Aaron Thompson, who recommended the internal affairs overhaul to the Columbia City Council, has conducted the department’s diversity training every two years since 1996. The training consists of one eight-hour seminar.
Thompson acknowledged that diversity training is limited in its effectiveness. “I can train you for eight hours, but I can’t train your heart,” he said.
Campbell said that one possible solution to what he believes is aversive racism within the police department would be to recommend permanent citizen oversight of the police to City Council.
“People don’t trust the police,” Campbell said. “Our committee will make a recommendation to City Council (on citizen oversight), my guess would be the committee will suggest citizen oversight.”
Smith shares that view. “With these numbers I would be very surprised — shocked — if the committee did not move to citizen review,” he said.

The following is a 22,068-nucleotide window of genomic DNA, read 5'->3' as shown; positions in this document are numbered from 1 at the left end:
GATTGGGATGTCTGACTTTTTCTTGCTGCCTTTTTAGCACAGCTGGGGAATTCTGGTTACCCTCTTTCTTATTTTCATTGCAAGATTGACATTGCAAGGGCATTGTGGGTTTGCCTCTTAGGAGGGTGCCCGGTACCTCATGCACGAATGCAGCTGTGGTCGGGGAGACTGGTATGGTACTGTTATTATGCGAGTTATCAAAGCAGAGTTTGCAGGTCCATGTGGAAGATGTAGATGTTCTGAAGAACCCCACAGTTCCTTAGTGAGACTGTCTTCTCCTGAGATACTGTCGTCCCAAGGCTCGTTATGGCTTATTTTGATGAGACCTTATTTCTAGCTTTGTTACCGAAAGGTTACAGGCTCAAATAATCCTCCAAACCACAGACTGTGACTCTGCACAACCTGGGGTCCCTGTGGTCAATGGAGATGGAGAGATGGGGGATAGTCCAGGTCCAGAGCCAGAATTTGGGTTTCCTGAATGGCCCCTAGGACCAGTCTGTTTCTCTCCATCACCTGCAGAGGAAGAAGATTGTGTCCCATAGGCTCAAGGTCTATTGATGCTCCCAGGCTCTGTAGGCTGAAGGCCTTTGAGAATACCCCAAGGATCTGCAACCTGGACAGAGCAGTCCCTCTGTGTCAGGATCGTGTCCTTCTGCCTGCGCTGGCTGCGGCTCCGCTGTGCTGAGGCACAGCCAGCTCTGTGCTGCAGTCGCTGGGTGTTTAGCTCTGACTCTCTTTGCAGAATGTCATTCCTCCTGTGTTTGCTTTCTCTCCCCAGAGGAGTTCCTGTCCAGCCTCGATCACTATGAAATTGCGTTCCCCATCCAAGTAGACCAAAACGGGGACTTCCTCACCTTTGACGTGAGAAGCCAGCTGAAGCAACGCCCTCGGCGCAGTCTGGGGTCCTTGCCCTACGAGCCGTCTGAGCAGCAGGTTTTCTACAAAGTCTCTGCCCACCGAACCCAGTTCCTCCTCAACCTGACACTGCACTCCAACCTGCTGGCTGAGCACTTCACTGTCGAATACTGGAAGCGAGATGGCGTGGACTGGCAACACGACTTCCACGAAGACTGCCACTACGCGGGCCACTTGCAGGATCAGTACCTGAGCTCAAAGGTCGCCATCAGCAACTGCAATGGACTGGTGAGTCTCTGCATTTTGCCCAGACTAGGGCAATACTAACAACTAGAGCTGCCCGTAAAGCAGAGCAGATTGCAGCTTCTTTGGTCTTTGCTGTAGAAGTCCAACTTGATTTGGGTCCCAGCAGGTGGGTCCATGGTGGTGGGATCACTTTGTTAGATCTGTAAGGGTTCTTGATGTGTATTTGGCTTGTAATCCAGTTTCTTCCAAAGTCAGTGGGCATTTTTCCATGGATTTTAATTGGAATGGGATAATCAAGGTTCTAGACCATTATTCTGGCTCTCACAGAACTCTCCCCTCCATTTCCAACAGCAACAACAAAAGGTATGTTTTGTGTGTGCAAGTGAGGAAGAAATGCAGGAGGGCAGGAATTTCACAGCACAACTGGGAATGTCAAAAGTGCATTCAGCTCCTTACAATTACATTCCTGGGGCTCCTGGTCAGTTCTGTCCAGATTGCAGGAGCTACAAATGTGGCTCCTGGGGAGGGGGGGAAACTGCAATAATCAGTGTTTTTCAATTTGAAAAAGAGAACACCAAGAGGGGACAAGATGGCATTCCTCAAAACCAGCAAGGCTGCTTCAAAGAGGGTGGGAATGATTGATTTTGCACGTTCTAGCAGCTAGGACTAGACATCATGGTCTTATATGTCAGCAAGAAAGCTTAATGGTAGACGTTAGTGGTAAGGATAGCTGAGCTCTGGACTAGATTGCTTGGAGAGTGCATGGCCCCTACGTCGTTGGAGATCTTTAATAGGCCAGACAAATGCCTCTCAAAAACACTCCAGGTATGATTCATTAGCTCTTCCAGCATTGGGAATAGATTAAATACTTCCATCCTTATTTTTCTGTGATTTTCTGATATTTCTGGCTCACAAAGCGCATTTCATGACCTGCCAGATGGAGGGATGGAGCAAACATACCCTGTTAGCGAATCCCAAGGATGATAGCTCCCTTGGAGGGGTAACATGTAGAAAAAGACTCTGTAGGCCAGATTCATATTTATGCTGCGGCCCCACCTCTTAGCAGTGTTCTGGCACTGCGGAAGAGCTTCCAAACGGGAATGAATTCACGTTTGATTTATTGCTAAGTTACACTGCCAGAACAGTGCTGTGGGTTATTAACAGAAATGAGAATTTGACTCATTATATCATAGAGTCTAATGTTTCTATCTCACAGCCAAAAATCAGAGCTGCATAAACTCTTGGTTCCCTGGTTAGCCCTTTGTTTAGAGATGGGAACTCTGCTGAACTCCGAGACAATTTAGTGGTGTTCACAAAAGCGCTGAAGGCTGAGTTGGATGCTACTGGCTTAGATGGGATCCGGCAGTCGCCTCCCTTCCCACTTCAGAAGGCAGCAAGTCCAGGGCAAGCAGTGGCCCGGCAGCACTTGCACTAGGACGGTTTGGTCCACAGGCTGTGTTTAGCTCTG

Campbell acknowledged in an March 25 e-mail to Watkins and Mayor Darwin Hindman that the report was likely to displease police.
“Many of the police of Columbia undoubtedly hold aversive forms of racism (some may still have overt racism),” Campbell wrote. “The available evidence strongly suggests that is true. I am referring to the traffic profiling data, the recently compiled complaint data and antidotal (sic) information I have obtained from many MU students and faculty.”
In another e-mail, dated March 26, Campbell pledged to forge ahead in spite of the potential fallout: “Bill: I know that we are rattling some cages that many people would prefer not to have rattled, but if people ask me to do a job, my attitude is and will be ‘Damn the torpedoes, full speed ahead.’”